DENVER — Targeting c-Met may be a promising personalized treatment method for approximately 45 percent of patients with hepatocellular carcinoma (HCC) who have c-Met-positive tumors, according to study results presented at the Fourth AACR International Conference on Molecular Diagnostics in Cancer Therapeutic Development.
HCC is the most common primary malignant tumor of the liver; c-Met is a receptor for hepatocyte growth factor that appears to drive liver cancer growth, invasion and metastasis.
“Current therapies for HCC patients are ‘one size fits all.’ We propose that molecular profiling will enable better therapy for HCC patients with a c-Met positive tumor,” said Hanning You, M.D., Ph.D., postdoctoral fellow working in the laboratory of C. Bart Rountree, M.D., in the departments of pediatrics and pharmacology, at the Pennsylvania State University College of Medicine, Hershey, Pa.
Using a preclinical translational study to validate c-Met as a target for HCC, You and colleagues found c-Met was highly overexpressed in metastatic liver cancer cells.
“By targeting c-Met we were able to suppress tumor growth in vivo and kill these metastatic liver cancer cells,” said You.
Since c-Met inhibitor stopped proliferation and tumor growth of metastatic HCC cells, the researchers concluded that c-Met might be a potential personalized target of metastatic HCC. In addition, they found that results of a separate meta-analysis of six studies and 1,051 patients showed that c-Met activation is associated with poor prognosis in HCC.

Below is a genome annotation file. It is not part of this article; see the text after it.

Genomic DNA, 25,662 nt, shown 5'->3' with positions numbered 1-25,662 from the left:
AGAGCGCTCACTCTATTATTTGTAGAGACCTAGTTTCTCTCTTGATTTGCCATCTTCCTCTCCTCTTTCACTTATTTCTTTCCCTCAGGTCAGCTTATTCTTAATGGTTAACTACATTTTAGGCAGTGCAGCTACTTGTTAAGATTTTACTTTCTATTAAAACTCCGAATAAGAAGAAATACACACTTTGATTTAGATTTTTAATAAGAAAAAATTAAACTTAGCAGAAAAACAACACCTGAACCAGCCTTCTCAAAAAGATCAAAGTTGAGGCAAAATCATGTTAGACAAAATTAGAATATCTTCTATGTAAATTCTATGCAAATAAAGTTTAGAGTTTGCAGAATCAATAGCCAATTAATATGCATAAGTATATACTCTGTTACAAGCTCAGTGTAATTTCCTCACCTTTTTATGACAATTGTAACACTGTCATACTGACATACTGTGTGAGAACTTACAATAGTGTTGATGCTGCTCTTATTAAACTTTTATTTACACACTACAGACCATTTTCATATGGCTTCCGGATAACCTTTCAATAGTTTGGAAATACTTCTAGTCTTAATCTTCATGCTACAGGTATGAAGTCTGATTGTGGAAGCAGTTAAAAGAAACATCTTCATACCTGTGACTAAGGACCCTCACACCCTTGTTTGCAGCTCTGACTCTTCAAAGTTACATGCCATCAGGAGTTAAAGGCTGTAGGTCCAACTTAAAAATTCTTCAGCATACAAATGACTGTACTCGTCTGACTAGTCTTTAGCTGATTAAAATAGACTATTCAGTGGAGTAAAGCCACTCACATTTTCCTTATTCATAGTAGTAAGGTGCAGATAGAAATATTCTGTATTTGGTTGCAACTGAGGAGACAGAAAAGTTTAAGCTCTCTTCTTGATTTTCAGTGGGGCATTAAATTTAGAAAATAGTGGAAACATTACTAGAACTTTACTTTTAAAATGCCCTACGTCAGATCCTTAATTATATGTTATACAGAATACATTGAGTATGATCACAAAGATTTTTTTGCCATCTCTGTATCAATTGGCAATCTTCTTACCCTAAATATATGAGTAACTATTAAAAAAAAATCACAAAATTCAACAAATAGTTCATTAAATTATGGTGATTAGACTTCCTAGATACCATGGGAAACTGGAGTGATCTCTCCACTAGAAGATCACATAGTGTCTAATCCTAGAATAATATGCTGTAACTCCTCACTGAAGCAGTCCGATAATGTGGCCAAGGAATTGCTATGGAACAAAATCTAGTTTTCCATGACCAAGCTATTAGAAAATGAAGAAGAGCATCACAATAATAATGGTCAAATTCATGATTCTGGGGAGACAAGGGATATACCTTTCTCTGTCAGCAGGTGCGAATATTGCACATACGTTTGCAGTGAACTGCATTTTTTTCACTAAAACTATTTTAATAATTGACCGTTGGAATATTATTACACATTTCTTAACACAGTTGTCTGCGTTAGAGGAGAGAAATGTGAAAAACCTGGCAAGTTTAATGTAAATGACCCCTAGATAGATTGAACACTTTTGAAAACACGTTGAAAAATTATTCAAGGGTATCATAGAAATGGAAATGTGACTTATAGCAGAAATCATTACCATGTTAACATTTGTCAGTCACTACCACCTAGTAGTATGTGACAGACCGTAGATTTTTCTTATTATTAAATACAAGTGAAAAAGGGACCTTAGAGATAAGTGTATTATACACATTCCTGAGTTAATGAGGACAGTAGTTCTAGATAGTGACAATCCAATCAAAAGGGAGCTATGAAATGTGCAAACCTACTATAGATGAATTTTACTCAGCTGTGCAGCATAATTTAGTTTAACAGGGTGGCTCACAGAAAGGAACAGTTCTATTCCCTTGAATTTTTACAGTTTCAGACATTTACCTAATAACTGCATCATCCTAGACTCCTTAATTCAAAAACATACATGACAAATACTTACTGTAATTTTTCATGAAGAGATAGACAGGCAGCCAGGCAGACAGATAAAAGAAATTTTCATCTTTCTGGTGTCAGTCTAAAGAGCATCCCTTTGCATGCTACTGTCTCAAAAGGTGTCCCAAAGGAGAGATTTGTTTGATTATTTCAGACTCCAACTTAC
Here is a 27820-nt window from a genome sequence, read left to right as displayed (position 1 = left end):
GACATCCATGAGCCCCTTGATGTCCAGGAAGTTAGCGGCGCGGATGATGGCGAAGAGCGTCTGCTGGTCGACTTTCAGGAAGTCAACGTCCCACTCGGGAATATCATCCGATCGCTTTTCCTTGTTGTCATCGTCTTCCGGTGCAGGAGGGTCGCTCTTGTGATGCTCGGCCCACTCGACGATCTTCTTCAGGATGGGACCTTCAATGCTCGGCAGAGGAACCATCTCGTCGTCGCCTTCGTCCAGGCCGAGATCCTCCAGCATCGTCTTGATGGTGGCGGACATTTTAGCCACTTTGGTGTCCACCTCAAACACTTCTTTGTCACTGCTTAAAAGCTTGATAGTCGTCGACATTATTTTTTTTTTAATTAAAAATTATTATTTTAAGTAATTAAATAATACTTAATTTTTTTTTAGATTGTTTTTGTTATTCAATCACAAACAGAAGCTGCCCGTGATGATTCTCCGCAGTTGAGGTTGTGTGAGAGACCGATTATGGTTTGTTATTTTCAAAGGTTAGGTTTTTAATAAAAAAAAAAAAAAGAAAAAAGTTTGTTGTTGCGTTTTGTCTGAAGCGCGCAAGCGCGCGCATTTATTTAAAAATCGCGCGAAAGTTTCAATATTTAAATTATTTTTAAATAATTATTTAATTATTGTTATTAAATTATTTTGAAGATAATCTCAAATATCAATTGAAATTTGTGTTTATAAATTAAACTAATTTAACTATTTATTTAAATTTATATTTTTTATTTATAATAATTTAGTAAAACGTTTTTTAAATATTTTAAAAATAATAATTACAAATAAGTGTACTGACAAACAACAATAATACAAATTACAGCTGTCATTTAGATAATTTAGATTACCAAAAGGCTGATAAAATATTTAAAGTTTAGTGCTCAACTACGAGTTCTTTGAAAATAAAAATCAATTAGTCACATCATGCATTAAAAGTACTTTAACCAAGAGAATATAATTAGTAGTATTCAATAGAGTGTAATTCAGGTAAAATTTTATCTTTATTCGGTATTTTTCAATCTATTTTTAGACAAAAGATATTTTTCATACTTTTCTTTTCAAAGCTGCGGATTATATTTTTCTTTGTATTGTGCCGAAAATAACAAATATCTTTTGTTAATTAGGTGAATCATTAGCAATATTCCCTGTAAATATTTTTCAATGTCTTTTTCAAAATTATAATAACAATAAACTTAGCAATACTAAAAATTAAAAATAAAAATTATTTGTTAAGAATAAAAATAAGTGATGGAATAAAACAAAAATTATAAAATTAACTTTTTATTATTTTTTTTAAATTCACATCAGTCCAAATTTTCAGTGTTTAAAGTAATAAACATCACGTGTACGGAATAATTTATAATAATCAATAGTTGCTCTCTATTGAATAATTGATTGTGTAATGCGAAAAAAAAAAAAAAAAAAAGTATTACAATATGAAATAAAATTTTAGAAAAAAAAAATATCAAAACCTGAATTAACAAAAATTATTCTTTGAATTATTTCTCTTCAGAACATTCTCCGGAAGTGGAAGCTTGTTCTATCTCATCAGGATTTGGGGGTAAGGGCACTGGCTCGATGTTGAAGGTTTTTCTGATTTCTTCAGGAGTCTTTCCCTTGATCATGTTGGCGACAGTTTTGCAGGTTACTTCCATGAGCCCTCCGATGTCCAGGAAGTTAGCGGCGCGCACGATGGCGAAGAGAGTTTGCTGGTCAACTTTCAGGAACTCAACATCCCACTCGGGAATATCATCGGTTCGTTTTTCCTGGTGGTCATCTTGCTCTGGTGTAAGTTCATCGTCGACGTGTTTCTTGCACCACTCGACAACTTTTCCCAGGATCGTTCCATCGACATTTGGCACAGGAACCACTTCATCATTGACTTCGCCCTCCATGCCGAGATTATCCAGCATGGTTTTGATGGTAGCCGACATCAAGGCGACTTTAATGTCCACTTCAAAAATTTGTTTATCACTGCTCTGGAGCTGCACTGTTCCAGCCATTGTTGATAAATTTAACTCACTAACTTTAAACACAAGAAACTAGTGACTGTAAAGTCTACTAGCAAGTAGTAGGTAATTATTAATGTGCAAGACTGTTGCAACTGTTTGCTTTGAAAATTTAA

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The mission of the American Association for Cancer Research is to prevent and cure cancer. Founded in 1907, the AACR is the world’s oldest and largest professional organization dedicated to advancing cancer research. The membership includes 32,000 basic, translational and clinical researchers; health care professionals; and cancer survivors and advocates in the United States and more than 90 other countries. The AACR marshals the full spectrum of expertise from the cancer community to accelerate progress in the prevention, diagnosis and treatment of cancer through high-quality scientific and educational programs. It funds innovative, meritorious research grants, research fellowships and career development awards. The AACR Annual Meeting attracts more than 18,000 participants who share the latest discoveries and developments in the field. Special conferences throughout the year present novel data across a wide variety of topics in cancer research, treatment and patient care. The AACR publishes six major peer-reviewed journals: Cancer Research; Clinical Cancer Research; Molecular Cancer Therapeutics; Molecular Cancer Research; Cancer Epidemiology, Biomarkers & Prevention; and Cancer Prevention Research. The AACR also publishes CR, a magazine for cancer survivors and their families, patient advocates, physicians and scientists, providing a forum for sharing essential, evidence-based information and perspectives on progress in cancer research, survivorship and advocacy.
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